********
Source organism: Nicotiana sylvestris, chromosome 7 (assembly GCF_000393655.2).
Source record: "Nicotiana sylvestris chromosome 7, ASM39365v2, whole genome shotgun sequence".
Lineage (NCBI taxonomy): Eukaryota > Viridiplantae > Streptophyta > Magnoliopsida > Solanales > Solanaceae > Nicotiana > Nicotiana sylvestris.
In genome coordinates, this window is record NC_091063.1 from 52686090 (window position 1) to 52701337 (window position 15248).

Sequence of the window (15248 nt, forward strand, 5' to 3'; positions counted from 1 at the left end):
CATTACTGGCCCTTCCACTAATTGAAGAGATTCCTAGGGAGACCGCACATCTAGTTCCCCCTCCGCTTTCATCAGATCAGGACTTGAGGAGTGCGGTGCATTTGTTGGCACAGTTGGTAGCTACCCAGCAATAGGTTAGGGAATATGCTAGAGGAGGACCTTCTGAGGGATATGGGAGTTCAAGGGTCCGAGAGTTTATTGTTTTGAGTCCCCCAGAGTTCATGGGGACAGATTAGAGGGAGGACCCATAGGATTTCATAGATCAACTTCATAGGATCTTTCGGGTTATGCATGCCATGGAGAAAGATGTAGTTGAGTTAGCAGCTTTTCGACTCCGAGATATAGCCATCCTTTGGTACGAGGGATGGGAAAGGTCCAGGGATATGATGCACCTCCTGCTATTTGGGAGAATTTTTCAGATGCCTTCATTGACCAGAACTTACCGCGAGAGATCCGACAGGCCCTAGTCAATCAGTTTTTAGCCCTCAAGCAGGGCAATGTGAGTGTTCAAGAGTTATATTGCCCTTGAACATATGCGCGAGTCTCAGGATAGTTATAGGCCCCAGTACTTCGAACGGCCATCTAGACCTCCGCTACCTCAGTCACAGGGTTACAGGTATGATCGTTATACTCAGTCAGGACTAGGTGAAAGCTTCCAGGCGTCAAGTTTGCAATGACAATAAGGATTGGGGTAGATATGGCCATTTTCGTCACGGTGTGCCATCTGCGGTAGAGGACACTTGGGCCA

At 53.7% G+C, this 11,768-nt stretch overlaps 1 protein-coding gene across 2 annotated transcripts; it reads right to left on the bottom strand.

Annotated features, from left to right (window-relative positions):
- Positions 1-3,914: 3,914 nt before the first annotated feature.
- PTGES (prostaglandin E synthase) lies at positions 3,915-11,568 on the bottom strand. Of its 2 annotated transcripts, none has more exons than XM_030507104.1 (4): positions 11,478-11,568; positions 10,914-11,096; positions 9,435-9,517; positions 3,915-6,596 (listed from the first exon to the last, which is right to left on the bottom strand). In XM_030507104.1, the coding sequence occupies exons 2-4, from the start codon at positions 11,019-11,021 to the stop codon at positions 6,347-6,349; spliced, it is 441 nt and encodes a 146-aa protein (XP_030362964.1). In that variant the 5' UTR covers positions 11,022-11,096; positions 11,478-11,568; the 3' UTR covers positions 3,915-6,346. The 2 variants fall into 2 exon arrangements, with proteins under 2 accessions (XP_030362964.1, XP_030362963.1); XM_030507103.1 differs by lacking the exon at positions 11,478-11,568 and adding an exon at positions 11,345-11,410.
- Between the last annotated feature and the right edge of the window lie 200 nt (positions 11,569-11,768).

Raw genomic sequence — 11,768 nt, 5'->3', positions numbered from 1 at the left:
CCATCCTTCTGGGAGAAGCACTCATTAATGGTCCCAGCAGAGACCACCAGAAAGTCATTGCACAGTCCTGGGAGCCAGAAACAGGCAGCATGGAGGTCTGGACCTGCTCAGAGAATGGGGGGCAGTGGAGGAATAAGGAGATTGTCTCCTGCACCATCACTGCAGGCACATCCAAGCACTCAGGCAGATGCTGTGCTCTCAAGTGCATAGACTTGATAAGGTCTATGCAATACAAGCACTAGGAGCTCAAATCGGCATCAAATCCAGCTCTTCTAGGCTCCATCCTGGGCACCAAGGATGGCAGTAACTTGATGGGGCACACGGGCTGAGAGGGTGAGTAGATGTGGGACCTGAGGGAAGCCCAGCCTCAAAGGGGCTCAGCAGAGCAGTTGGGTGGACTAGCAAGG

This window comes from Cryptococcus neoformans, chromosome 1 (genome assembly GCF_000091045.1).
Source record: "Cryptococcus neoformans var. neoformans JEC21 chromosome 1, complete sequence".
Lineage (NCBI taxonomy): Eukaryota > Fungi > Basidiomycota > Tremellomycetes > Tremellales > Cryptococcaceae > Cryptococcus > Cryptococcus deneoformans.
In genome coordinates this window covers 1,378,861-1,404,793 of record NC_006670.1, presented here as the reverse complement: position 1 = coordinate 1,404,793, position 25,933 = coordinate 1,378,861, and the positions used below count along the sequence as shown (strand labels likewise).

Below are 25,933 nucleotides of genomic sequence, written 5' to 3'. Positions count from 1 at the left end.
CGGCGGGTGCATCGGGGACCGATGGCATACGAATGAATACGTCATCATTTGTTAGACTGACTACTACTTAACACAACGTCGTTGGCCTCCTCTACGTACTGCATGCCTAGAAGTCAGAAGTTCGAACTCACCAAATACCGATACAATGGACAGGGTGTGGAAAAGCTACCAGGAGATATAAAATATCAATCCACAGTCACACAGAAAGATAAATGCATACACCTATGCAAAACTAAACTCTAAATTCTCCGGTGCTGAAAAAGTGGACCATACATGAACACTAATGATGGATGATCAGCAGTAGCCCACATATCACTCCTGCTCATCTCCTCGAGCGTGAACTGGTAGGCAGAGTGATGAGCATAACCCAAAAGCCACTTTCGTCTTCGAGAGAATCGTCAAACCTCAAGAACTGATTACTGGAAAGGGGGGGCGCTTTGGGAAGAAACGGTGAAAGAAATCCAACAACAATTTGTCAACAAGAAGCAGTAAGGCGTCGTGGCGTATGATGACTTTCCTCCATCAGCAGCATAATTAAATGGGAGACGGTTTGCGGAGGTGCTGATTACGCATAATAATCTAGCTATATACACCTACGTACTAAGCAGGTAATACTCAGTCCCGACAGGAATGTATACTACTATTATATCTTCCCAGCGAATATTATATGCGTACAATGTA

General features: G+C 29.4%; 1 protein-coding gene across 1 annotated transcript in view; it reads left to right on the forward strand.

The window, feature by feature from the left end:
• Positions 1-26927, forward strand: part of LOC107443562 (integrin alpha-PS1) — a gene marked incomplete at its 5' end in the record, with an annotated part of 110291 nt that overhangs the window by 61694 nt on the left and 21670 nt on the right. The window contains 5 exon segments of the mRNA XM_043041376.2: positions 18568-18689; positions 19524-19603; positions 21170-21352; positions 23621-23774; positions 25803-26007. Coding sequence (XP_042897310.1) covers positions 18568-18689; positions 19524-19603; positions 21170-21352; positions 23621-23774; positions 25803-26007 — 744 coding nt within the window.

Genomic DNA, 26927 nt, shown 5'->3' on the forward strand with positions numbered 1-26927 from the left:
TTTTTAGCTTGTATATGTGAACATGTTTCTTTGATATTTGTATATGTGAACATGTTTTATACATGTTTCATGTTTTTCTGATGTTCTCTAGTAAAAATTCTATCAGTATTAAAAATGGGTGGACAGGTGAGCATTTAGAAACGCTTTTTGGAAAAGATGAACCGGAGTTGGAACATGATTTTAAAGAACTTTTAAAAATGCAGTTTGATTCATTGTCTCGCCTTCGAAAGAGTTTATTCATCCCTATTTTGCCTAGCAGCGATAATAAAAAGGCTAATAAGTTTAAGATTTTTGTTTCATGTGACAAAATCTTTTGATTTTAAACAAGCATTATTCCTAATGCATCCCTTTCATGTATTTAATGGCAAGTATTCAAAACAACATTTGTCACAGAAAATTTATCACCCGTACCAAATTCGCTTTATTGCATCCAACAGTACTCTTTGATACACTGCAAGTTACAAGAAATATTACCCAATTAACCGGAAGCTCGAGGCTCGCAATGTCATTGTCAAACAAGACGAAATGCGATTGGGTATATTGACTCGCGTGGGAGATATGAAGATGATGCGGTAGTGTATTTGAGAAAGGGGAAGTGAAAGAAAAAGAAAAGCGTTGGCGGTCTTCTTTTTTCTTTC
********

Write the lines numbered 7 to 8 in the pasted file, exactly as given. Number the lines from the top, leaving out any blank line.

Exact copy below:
At 53.7% G+C, this 11,768-nt stretch overlaps 1 protein-coding gene across 2 annotated transcripts; it reads right to left on the bottom strand.

Annotated features, from left to right (window-relative positions):